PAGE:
The process of giving the shelters is a bit slower, but is in place already. We had to conduct a survey among the people who had really damaged homes and with a shelter design that will work in our conditions. We have designed a shelter model that will last for 8-10 months (hopefully time to rebuild the houses), at a cost of US$ 100 per shelter; it is not much in size, about 25 m2 (250 feet2) but it will give shelter to at least one family.
We are asking all our friends from abroad to participate by donating any money possible to cover the expenses of the shelters. We already have a Non Governmental Organization ONG Pro-Laran; Laran is the District in which La Calera resides; it is a non-profit organization which was originally funded to aid Laran in Social issues. We can see no better use for Pro-Laran now than to channel the money and organize the aid to our community after the Earthquake.
Besides the sheltering aid, Pro-Laran ONG has been operating (started by mother Beatriz) for 3 years now, creating school programs, mothers’ associations, ANNIA (Children’s Organization), Wawa-wasi (Nursery), building community centers along with many other projects.
Any proceeds donated will be for the supply of shelters (US$ 100 per family) to the workers of La Calera and to the people of Laran. Our goal is to provide 1,000 shelters. We will not give money to the people directly; we supply them with the shelters themselves.
If you wish to donate, please send funds to:
Beneficiary — ONG Pro Laran
Account — 315-1614644-1-62
Bank — Banco de Credito del Peru
Swift — BCPLPEPL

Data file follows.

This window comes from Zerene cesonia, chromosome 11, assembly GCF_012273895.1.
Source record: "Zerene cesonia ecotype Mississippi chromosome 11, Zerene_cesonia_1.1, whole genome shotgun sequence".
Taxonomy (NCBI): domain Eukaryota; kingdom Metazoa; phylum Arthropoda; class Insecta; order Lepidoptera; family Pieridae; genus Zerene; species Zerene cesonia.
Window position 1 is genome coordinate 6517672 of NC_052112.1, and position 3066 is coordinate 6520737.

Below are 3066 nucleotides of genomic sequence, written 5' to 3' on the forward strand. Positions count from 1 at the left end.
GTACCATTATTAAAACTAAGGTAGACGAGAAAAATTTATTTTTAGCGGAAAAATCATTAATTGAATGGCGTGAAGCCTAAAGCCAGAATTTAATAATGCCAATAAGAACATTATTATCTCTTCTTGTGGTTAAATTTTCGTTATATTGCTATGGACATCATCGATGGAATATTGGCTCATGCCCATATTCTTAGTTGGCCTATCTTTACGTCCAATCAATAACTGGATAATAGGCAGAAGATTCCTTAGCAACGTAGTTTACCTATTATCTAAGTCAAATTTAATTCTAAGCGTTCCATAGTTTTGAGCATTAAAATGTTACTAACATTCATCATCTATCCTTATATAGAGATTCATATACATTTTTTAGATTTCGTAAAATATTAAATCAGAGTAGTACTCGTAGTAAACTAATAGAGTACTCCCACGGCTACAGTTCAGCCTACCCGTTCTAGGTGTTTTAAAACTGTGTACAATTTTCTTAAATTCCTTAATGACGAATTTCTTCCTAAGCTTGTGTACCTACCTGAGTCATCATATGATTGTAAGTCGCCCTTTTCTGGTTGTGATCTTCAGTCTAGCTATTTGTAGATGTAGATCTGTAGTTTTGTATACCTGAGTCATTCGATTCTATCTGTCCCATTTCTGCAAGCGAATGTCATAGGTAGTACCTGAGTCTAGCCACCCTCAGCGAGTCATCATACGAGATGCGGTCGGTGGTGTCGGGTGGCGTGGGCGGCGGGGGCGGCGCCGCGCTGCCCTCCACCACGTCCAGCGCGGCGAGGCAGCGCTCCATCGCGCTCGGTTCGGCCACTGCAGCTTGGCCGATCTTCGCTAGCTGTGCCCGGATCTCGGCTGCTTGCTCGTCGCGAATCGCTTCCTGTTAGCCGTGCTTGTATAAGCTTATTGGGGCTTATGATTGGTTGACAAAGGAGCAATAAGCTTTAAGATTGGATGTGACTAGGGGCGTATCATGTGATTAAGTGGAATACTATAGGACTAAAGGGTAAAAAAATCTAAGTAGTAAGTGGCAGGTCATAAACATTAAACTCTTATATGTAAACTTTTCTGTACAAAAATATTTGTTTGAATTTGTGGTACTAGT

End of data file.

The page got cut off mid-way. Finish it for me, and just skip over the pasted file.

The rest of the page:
Address Bank — Av. Centenario # 156 La Molina, Lima 12
If you are able to donate and you contact me through our website, we will gladly send you back the names of the families that you have helped to shelter.
— Estuardo Masias
La Calera Group is a family-owned farm that is the largest producer of fresh eggs in Peru and also grows and exports citrus, avocados and grapes.
Mr. Masias has also provided the contact and donation information for ONG Pro-Laran, a non-governmental organization being used to funnel aid to Peru and, especially, to provide shelter for farm workers in this region.
For $100, they can provide a simple shelter that, hopefully, will buy enough time to allow homes to be rebuilt.
It is sometimes hard for Americans to understand the impact of an event like this earthquake to people like Peruvian farm workers. It is not just the damage caused by the earthquake; it is the lack of back-up and support systems. No money to go stay at a hotel — even for a little while. Families are not spread out, so they can’t just stay with a sibling in another part of the country. There is no insurance company to call.
The need is great but, fortunately, the impact of even a small donation is great as well. It is an opportunity to do a lot of good.
Many thanks to Mike Aiton of Sun World for passing this along and to Estuardo Masias of La Calera Group for allowing us to publish his letter.